Beverly McIver lays something heavy on you in the opening minute of Raising Renee, a film about her family, her painting and the lines of force that cross between them. It's an uncomfortable truth that McIver tells, squirming a bit onscreen, begging the question "Why?"
I won't spoil McIver's revelation, but I will spoil this: Directors Jeanne Jordan and Steven Ascher deny you a direct answer to that question. Instead, the rest of this documentary about McIver taking in her developmentally disabled older sister Renee serves as an appropriately complex explanation of that truth, something more than a mere articulation could handle.
McIver lives in Durham and teaches art at North Carolina Central University. She was born in Greensboro just after the lunch counter sit-ins, and the murder of five anti-KKK protesters happened in front of her house in the projects when she was 17. She's now a nationally known painter, having had solo shows throughout the country. The North Carolina Museum of Art will show a retrospective of McIver's work this December.
Raising Renee begins as McIver's career is just taking off with her first New York solo show in 2003. Her mother Ethel fell gravely ill with cancer back in Greensboro, which brought up the question: When Mom passes away, who will take care of Renee? Mom asked Beverly to take Renee in, and Beverly said yes because she could hardly say no. But she was immediately overwhelmed, thinking about how she would bring her sister—who developmentally is akin to a third grader—into her home in Phoenix, and how her life as a painter and university professor could continue with this responsibility.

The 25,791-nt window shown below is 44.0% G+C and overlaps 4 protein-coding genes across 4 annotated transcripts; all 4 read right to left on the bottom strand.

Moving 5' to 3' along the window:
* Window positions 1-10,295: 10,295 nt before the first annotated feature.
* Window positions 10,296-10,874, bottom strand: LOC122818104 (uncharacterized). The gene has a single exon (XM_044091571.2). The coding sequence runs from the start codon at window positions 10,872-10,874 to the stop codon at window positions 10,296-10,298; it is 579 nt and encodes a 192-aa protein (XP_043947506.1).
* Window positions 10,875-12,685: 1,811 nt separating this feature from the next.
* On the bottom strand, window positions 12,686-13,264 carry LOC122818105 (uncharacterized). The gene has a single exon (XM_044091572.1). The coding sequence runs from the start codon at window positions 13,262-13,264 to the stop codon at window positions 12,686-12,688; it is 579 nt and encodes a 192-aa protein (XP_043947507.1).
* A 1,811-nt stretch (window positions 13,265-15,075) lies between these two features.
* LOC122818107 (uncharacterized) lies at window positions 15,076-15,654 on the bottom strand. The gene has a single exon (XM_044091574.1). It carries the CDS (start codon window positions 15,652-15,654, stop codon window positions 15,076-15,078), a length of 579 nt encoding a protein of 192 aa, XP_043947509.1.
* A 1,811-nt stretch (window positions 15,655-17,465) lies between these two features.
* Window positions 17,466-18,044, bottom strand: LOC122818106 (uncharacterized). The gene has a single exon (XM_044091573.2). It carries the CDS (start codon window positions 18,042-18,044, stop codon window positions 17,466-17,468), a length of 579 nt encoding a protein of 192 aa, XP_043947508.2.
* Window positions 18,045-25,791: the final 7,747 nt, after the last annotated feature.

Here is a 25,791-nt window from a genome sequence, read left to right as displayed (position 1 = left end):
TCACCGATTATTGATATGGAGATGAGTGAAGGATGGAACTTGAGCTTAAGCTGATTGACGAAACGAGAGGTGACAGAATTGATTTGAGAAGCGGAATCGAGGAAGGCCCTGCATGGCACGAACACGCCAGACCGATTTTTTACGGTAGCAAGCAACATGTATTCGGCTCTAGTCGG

Jordan and Ascher were there to chronicle Renee's move and Beverly's struggle to accommodate her in her life, while also grieving their mother. As she narrates family memories, we see footage of Ethel hanging clothes and Renee making potholders intercut with Beverly's paintings of these scenes. The effect is of a visual stilling of mother and sister to a partially abstracted composition. There's both a pleasure and a coldness to the aesthetic transformation.
McIver's style imprints on your eye after just one painting. Based on snapshots that she projects, outlines and alters as she fills, her paintings are portraits of the people and places in her life. McIver's masterful technique and color choices make the paintings seem deceptively simple. Her art lies in her ability to render a photographically coherent overall image from decisive brushstrokes that retain their color integrity on the canvas. The closer your nose gets to the canvas, the more they go abstract.
But in life, the closer you get to emotions, memories and people, the more real they become. Sitting down to lunch with Renee after working in the studio, Beverly is clearly still in painting mode. She sighs and rolls her eyes at the camera in a mixture of frustration, amusement and perhaps even shame as she chastises Renee for forgetting to put drinks or napkins on the table. It's a tense, yet mundane moment.
Raising Renee takes us through their five years together, including a move back to North Carolina, eventually arriving at a triumphant—but also kind of lonely—place when Renee gets her own apartment in Greensboro. Along the way, we see Beverly come to better understand her painting through her life with Renee, and better understand herself and her family through her art. Honesty proves to be the medium in which McIver works, not paint, in the same way that a camera never lies.